When I was in India, I heard a lot about ashrams who would practice long-term fasts.  I thought this was stupid because starvation induced kidney failure is a real thing, not to mention other metabolic and neurological problems that can arise from the potassium imbalance.  However, their reasons for the long-term fasts always interested me.  A lot of Hinduism is about detaching from the material things and appetites of life we are mentally/emotionally/physically attached to.  The belief is that there is freedom and clarity in rising above these things and that doing so is the only way to connect with the divine within you.  I saw the parallel of this belief with the Judeo-Christian's call against idolatry and prioritizing things above God.  When we want some THING more than we want exaltation or happiness, we don't make choices that get us to where we ultimately want to go.

I'm a pretty adaptable person, and there's not much that I'd ever put before God or family, because I have faith in the Plan of Salvation and I want the things that are promised (eternal families, joy, creation, life, etc).  But, I'm a glutton.  I don't mean in the 'I emotionally compensate with food' kind of way.  I mean I'm a glutton in the 'I have no desire to stop eating and never stop enjoying food,' kind of way.  I love food.  I love the sensory experience of food much like some people enjoy art or music.  I love the tastes, textures, smells, colors, and I love the feel of food in my belly.  I love exploring and creating new foods, flavors, and combinations.  I love to study our physiological and psychological relationship with food.  I've wished, countless times, that I was one of those people who never gained weight, not for vanity, but purely so that I could forever indulge and consume without consequences to my long-term health.  I'm so passionate about food, that I know it would be the most difficult thing for me to temper or sacrifice if life and circumstance ever required (I have a hard enough time with Fast Sunday).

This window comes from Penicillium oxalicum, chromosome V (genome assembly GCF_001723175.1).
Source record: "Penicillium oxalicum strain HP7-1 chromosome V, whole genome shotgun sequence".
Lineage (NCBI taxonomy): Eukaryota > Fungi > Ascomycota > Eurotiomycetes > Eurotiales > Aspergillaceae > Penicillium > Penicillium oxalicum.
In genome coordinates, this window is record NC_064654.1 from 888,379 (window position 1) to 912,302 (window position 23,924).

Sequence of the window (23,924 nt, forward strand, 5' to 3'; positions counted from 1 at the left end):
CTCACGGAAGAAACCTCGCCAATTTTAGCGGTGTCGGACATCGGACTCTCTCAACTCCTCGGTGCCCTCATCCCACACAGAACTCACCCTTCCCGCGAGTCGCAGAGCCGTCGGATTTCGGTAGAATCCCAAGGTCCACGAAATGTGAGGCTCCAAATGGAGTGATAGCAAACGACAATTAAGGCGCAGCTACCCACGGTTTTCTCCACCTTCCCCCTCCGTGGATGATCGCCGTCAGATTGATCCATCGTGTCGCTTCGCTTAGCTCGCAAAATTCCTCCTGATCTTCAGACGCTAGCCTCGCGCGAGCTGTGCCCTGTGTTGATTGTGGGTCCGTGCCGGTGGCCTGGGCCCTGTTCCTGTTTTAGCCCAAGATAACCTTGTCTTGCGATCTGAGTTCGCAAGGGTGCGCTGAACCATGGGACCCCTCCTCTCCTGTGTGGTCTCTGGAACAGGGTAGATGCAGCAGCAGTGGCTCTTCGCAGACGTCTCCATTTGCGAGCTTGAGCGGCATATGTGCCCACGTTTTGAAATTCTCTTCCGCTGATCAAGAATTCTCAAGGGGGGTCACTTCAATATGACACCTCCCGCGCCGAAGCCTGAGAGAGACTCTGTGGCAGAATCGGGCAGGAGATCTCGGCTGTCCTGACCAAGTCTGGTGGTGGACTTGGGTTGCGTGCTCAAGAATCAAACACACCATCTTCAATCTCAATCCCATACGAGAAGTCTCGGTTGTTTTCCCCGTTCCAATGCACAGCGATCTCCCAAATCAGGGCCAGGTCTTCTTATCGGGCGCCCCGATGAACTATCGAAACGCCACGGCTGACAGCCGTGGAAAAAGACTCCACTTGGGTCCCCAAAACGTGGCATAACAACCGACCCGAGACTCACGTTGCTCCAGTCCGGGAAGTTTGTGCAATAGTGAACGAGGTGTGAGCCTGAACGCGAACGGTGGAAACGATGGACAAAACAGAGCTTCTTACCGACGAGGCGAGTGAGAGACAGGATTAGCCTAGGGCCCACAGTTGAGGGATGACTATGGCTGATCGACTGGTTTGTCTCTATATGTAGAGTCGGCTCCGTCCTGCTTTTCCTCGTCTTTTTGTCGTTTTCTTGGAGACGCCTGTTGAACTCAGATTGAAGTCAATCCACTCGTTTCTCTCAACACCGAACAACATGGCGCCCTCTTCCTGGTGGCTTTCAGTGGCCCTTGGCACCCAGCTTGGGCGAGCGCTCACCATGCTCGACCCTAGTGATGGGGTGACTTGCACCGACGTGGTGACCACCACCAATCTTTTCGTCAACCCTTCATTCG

And passion is a funny thing.  It's powerful, impressive, moving, and often destructive.  It thwarts the shackles of logic, reason, and common sense and winks at consequence with a playful "don't worry about it."  At times, passion can be the driving force of success, and at other times, be the very reason success is never achieved.  We're told to pursue things we feel passionately about, but then watch in horror as passion-infused-people pursue things, paths, or relationships that lead to their self-destructive, and often gory, demise.